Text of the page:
Adventures in Chainmail

While still cooking our 3rd child, confined on house arrest bed rest, I've ramped up the chain mail thing a bit more.  Here's what I've done...

(Some of this I started way before the whole pre-term labor thing started...but that's beside the point)

European 4-in-1

Basic, and pretty intuitive chain mail weave.  Some tutorials can be found here and here.  It's actually one of the first things that I made a bracelet out of and actually completed.

The rings I purchased at Michael's...the one I go to is pretty limited on the color and size choice on these things.  These are made by Darice, and are actually quite "cheap", as in they bend quite easily with your fingers, and the ends aren't as nice and polished as ones I purchased later.  As I mentioned, the sizes were quite limited, these were the largest ones, just marked as being 12mm.  Not a wire gauge, not an inner diameter measurement, just 12mm.

Another European 4-in-1 bracelet, but just a little wider.  The intent was to make kind of a cuff-style slave bracelet, which I might still do.

These rings were ordered online, also made by Darice.  They are the next size down from the ones above at 10mm (once again, no inner diameter, no gauge).  I actually like the size of these the best out of all of the Darice rings.  Unfortunately, they are still quite "cheap" (can't tug on them too hard or they'll bend out of shape!) and apparently that size is not very popular, and many of the single color packs aren't available anymore.

The last of the Euro 4-in-1.  This one is so shiny and pretty, overall, more my style (and I have worn this a few times...I love it!).

This is one of the first things I made when my brand new, shiny, wonderful rings arrived from The Ring Lord.  These guys are much more uniform and "solid", requiring manipulation with a set of pliers instead of your fingers (unless you're really strong and don't mind the marks left on your fingers from trying to bend them!).  They also close very flush, and have no little burrs on the ends.  The outside rows are a darker green, the middle is a lighter green, although it's hard to tell.  Ring size is 18 gauge, 3/16 inch inner diameter, saw cut.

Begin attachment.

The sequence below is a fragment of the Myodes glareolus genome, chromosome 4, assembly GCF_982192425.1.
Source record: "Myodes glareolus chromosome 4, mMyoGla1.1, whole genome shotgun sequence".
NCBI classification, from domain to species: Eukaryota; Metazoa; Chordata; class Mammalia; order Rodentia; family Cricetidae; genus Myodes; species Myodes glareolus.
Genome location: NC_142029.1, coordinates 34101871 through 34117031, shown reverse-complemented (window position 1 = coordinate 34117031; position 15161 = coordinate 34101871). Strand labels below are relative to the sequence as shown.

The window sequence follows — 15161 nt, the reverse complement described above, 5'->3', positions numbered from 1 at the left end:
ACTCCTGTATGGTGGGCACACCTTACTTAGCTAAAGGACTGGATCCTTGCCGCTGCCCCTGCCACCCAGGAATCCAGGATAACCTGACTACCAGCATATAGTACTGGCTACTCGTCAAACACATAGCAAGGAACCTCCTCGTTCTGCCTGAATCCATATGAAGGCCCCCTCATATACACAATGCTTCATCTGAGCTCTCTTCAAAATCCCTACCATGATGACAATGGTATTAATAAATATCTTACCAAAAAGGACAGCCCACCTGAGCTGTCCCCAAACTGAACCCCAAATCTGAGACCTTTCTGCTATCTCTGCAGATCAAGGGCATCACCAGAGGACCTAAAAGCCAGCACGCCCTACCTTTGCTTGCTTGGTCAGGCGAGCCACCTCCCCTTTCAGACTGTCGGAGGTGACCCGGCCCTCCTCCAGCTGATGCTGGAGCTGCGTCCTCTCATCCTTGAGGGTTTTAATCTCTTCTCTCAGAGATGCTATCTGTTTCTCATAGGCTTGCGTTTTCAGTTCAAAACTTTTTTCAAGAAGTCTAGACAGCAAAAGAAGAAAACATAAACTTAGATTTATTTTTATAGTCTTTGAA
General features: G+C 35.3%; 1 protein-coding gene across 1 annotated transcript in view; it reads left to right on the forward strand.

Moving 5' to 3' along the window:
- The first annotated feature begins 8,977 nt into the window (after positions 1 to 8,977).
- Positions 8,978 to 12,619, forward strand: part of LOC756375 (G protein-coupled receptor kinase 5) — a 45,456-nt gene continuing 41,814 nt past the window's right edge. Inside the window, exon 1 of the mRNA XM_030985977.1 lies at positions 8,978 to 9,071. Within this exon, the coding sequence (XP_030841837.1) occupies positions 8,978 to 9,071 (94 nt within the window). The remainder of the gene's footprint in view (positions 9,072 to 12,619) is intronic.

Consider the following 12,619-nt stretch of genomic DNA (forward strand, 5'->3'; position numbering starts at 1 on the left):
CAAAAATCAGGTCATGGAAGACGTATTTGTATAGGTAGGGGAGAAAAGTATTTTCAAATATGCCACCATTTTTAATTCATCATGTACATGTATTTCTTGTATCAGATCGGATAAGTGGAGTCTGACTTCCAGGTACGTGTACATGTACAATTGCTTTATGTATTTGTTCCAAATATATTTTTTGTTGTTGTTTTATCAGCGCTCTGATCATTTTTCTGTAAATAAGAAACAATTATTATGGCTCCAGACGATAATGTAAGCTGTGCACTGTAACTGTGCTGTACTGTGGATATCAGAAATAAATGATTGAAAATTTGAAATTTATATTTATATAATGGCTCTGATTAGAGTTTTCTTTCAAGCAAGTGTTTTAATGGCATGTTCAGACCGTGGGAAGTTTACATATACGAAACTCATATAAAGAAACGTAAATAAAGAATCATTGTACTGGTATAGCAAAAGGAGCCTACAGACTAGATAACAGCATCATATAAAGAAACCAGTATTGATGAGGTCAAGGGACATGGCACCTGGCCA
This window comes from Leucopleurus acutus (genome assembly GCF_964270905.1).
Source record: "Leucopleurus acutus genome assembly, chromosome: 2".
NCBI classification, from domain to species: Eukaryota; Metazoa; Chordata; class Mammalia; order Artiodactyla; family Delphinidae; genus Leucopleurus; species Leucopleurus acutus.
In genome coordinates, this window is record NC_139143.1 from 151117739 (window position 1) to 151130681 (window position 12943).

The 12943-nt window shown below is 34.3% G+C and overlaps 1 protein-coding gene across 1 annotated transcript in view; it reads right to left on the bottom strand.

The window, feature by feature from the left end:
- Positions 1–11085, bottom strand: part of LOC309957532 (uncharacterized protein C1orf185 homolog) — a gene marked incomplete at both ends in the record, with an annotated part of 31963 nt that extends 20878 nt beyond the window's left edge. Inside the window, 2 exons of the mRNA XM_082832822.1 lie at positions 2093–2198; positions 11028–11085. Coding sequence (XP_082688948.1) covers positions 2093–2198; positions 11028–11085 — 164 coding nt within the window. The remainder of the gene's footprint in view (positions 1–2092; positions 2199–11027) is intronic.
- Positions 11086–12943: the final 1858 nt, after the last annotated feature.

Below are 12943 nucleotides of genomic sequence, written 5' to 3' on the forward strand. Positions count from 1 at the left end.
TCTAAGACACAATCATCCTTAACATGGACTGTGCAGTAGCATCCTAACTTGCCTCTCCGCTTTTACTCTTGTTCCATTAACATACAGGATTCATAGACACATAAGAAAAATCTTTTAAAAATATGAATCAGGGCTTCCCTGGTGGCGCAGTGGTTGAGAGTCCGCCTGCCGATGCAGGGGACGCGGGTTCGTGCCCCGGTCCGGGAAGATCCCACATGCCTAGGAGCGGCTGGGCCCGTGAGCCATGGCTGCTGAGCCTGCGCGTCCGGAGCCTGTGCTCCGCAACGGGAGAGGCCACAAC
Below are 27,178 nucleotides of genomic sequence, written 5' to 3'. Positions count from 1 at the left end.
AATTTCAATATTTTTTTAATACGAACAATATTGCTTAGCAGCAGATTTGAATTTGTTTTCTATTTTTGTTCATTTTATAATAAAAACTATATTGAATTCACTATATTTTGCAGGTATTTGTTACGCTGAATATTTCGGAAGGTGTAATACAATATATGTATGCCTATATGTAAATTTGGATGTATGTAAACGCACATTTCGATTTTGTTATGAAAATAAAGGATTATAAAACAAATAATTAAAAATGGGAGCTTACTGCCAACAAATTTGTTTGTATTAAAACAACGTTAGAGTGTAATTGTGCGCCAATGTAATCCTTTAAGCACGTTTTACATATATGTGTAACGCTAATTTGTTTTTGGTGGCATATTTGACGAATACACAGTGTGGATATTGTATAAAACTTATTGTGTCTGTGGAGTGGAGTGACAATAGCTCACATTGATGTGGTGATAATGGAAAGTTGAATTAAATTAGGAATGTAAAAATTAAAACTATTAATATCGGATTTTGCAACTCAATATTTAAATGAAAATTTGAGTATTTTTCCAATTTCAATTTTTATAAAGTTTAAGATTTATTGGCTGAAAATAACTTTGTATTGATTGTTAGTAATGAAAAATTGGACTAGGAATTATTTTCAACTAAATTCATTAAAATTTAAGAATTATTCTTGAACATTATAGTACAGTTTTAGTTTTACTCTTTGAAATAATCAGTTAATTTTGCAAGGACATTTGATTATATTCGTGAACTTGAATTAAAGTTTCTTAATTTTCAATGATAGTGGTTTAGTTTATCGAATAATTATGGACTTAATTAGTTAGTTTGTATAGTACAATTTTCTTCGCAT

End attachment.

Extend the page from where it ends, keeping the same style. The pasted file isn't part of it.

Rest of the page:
Helm Weave (with silicon/rubber o-rings!)

And now for something completely different.  Another pretty basic weave is the helm weave.  It's not quite as intuitive as the previous, but it's still fairly easy to do.  Some tutorials can be found here and here.  The reason I started this was that I was curious to try out some rubber o-rings.  After looking online, I decided that a basic helm wave might work well, since the rubber rings don't open and close.

Once again, I switch back to the Darice rings, both the metal aluminum ones as well as the rubber rings.  All of these were purchased at Michael's again.  The only choice for the o-rings was 7.25mm, and they only had pink, so that's what I bought!  The purple aluminum rings are 12mm.  The end result is a bit more stretchy than just using solid aluminum, but it doesn't make it a whole lot more elastic (you can't stretch it out like a rubber band or anything).


This one is also considered to be a staple of chain mail, and still considered to be relatively easy and versatile.  Byzantine makes a boxy sort of pattern that looks pretty interesting.  Tutorials can be found here and here.

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So I actually lie a little bit...this isn't a REAL Byzantine, but rather one half of it, and using a mini-mobius as a connector between the units.  The result is that it isn't quite as thick or boxy as solid Byzantine. It was made with 18 gauge, 3/16 inch inner diameter, saw cut rings, which are quickly becoming one of my favorite ring sizes.


Viper Basket

2 in 2 Chain



Half-Persian Sheet

Celtic Visions Hexagon


Japanese 12-in-2


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